A District Court judge gave the U.S. Copyright Group the green light to sue at least 23,000 users who illegally downloaded the Sylvester Stallone film, The Expendables. This will be the single largest case against BitTorrent downloading in U.S. history.

The Copyright Group will be granted the IP addresses of everyone who downloaded the film. Internet Service Providers (ISPs) will be required to provide “information sufficient to identify each Defendant, including name, current (and permanent) addresses, telephone numbers, email addresses, and Media Access Control addresses, and the ISPs shall respond to such subpoenas,” according to the court document.

The case will likely follow the same course of action taken in other mass infringement campaign, where file sharers are threatened with a $150,000 fine and are scared into paying a settlement ranging from a few hundred dollars to around $3,000.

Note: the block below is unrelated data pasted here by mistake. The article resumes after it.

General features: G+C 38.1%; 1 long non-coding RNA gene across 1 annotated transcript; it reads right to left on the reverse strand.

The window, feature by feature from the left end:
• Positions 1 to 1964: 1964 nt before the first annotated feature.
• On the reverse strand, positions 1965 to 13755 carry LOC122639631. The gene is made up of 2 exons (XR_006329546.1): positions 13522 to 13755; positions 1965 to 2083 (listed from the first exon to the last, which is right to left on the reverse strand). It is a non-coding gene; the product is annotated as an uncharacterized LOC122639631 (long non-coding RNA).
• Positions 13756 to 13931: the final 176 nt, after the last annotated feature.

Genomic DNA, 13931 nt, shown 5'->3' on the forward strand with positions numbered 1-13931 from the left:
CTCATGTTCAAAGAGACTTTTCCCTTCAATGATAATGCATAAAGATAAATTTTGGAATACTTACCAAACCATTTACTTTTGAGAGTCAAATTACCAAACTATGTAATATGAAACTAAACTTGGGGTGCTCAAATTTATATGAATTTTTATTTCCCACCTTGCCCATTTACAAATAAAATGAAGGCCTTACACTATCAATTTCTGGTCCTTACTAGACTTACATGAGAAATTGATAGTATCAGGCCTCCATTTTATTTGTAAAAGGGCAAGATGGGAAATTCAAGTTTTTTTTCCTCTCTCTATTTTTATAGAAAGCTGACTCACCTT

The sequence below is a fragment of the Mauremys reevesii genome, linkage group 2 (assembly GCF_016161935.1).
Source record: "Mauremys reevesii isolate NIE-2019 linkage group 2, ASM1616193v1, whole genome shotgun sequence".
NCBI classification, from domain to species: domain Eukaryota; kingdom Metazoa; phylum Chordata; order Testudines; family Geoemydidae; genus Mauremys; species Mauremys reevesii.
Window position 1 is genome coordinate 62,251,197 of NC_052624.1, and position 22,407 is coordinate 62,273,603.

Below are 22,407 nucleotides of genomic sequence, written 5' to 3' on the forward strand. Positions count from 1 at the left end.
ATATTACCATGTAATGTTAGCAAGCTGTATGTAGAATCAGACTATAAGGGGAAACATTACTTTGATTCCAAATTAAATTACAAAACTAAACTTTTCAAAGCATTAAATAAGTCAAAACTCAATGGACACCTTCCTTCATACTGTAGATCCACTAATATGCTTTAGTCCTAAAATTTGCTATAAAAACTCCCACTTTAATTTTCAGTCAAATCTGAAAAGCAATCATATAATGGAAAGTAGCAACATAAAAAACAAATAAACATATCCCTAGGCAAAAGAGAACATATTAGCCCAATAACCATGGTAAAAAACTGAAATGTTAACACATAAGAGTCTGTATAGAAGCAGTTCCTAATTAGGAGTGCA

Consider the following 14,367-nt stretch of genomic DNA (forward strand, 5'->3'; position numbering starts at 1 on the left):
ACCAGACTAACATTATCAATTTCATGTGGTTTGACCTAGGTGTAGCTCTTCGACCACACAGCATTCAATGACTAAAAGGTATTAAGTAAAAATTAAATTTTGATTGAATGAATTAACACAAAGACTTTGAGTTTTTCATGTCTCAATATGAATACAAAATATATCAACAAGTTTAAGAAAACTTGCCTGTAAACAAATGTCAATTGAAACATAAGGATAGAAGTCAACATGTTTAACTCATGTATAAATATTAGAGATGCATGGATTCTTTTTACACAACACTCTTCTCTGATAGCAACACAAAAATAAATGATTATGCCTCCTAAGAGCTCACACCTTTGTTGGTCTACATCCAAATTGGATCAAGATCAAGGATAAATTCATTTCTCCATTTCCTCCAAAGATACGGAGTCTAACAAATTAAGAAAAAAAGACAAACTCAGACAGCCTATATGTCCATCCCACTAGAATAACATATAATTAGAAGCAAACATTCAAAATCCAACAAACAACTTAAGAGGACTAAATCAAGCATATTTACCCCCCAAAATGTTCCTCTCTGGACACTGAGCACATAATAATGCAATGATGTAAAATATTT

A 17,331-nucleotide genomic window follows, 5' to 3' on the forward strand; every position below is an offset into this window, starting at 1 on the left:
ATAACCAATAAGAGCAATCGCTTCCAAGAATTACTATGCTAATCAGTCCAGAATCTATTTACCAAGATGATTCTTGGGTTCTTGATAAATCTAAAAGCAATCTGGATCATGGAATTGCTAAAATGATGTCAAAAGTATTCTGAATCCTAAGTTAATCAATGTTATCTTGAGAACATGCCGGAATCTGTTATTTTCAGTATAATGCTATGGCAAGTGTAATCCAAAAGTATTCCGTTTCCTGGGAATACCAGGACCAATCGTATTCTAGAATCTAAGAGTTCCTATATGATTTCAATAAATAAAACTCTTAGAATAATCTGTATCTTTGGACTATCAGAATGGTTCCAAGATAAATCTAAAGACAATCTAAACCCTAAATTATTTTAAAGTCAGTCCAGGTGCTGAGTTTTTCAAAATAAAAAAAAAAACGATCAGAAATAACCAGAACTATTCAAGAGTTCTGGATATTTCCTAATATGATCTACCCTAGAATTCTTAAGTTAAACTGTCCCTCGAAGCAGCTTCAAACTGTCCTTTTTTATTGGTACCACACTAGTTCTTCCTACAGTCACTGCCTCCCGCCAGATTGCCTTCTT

Most cases rely on settlements to draw a profit, as few cases that enter a courtroom end well for those filing the charges. One of the main arguments is that an IP address could be anyone. Since an IP address is often the shared Internet connection of a household, it could be anyone in the household, or even an unauthorized user on the network.

In a recent case, a District Judge denied a copyright holder to go after infringements on grounds that “IP subscribers are not necessarily copyright infringers.”

“The infringer might be the subscriber, someone in the subscriber’s household, a visitor with her laptop, a neighbor, or someone parked on the street at any given moment,” states a court document.


About The Author

Joshua Philipp is the founder and editor of TechZwn.com. He's also an award-winning journalist at Epoch Times.

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